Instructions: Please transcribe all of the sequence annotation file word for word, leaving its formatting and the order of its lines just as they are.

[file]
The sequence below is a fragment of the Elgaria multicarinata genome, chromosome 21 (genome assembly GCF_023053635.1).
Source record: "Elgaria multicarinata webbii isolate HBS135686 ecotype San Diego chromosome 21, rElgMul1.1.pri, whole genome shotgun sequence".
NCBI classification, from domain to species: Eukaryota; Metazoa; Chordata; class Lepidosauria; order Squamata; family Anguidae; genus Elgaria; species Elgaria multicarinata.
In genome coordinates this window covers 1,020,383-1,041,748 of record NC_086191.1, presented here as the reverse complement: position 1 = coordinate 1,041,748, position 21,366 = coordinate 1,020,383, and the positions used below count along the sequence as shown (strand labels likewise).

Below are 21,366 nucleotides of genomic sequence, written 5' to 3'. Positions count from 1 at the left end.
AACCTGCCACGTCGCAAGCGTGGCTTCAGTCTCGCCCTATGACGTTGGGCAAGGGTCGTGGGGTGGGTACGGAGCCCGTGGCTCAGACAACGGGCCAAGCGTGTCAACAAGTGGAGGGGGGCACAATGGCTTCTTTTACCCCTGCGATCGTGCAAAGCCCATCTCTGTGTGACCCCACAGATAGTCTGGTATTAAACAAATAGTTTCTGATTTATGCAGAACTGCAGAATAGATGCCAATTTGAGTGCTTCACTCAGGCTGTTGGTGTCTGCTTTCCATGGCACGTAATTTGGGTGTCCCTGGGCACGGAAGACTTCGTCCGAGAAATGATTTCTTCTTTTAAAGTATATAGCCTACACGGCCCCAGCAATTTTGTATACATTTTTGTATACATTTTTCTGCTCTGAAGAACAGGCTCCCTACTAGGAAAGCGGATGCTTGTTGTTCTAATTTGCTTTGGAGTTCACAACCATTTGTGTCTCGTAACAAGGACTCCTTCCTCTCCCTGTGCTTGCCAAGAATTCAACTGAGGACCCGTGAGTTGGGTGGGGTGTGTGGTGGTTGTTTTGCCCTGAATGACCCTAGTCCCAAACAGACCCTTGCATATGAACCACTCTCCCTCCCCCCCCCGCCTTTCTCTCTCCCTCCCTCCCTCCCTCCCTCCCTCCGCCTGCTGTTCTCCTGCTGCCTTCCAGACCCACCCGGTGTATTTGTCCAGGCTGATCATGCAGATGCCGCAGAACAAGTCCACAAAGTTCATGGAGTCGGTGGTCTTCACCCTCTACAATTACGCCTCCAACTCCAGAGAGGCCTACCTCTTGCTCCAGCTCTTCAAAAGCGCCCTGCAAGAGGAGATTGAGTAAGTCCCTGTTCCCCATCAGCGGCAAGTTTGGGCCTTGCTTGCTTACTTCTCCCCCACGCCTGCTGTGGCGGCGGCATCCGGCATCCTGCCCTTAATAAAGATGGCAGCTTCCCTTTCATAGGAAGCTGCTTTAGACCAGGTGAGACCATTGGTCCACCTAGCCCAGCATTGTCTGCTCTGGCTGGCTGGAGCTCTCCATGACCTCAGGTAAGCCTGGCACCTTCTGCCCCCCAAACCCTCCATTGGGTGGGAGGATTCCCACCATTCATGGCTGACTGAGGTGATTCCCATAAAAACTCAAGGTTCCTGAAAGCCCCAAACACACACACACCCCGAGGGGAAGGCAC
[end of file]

The sequence below is a fragment of the Elgaria multicarinata genome, chromosome 21 (genome assembly GCF_023053635.1).
Source record: "Elgaria multicarinata webbii isolate HBS135686 ecotype San Diego chromosome 21, rElgMul1.1.pri, whole genome shotgun sequence".
NCBI classification, from domain to species: Eukaryota; Metazoa; Chordata; class Lepidosauria; order Squamata; family Anguidae; genus Elgaria; species Elgaria multicarinata.
In genome coordinates this window covers 1,020,383-1,041,748 of record NC_086191.1, presented here as the reverse complement: position 1 = coordinate 1,041,748, position 21,366 = coordinate 1,020,383, and the positions used below count along the sequence as shown (strand labels likewise).

Below are 21,366 nucleotides of genomic sequence, written 5' to 3'. Positions count from 1 at the left end.
AACCTGCCACGTCGCAAGCGTGGCTTCAGTCTCGCCCTATGACGTTGGGCAAGGGTCGTGGGGTGGGTACGGAGCCCGTGGCTCAGACAACGGGCCAAGCGTGTCAACAAGTGGAGGGGGGCACAATGGCTTCTTTTACCCCTGCGATCGTGCAAAGCCCATCTCTGTGTGACCCCACAGATAGTCTGGTATTAAACAAATAGTTTCTGATTTATGCAGAACTGCAGAATAGATGCCAATTTGAGTGCTTCACTCAGGCTGTTGGTGTCTGCTTTCCATGGCACGTAATTTGGGTGTCCCTGGGCACGGAAGACTTCGTCCGAGAAATGATTTCTTCTTTTAAAGTATATAGCCTACACGGCCCCAGCAATTTTGTATACATTTTTGTATACATTTTTCTGCTCTGAAGAACAGGCTCCCTACTAGGAAAGCGGATGCTTGTTGTTCTAATTTGCTTTGGAGTTCACAACCATTTGTGTCTCGTAACAAGGACTCCTTCCTCTCCCTGTGCTTGCCAAGAATTCAACTGAGGACCCGTGAGTTGGGTGGGGTGTGTGGTGGTTGTTTTGCCCTGAATGACCCTAGTCCCAAACAGACCCTTGCATATGAACCACTCTCCCTCCCCCCCCCGCCTTTCTCTCTCCCTCCCTCCCTCCCTCCCTCCCTCCGCCTGCTGTTCTCCTGCTGCCTTCCAGACCCACCCGGTGTATTTGTCCAGGCTGATCATGCAGATGCCGCAGAACAAGTCCACAAAGTTCATGGAGTCGGTGGTCTTCACCCTCTACAATTACGCCTCCAACTCCAGAGAGGCCTACCTCTTGCTCCAGCTCTTCAAAAGCGCCCTGCAAGAGGAGATTGAGTAAGTCCCTGTTCCCCATCAGCGGCAAGTTTGGGCCTTGCTTGCTTACTTCTCCCCCACGCCTGCTGTGGCGGCGGCATCCGGCATCCTGCCCTTAATAAAGATGGCAGCTTCCCTTTCATAGGAAGCTGCTTTAGACCAGGTGAGACCATTGGTCCACCTAGCCCAGCATTGTCTGCTCTGGCTGGCTGGAGCTCTCCATGACCTCAGGTAAGCCTGGCACCTTCTGCCCCCCAAACCCTCCATTGGGTGGGAGGATTCCCACCATTCATGGCTGACTGAGGTGATTCCCATAAAAACTCAAGGTTCCTGAAAGCCCCAAACACACACACACCCCGAGGGGAAGGCAC